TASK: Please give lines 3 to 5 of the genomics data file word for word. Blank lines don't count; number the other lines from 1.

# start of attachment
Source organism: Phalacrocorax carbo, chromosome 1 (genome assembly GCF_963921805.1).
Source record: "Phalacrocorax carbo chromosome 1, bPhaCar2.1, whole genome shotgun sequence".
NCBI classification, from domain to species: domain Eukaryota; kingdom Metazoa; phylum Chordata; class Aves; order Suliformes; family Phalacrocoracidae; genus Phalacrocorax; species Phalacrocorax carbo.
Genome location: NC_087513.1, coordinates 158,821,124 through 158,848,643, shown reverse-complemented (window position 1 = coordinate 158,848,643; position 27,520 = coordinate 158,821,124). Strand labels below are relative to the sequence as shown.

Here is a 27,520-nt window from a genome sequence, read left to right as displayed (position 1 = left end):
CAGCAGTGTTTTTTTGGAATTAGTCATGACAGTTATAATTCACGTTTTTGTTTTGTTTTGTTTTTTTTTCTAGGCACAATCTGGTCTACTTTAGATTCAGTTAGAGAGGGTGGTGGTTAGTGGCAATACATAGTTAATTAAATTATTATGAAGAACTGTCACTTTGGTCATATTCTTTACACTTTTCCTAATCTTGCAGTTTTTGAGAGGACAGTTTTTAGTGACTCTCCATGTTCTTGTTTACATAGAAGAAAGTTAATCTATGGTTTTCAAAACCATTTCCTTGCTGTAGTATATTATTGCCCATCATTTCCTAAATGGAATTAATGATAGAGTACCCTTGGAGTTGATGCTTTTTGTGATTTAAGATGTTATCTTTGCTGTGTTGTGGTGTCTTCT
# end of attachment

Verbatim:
NCBI classification, from domain to species: domain Eukaryota; kingdom Metazoa; phylum Chordata; class Aves; order Suliformes; family Phalacrocoracidae; genus Phalacrocorax; species Phalacrocorax carbo.
Genome location: NC_087513.1, coordinates 158,821,124 through 158,848,643, shown reverse-complemented (window position 1 = coordinate 158,848,643; position 27,520 = coordinate 158,821,124). Strand labels below are relative to the sequence as shown.

Here is a 27,520-nt window from a genome sequence, read left to right as displayed (position 1 = left end):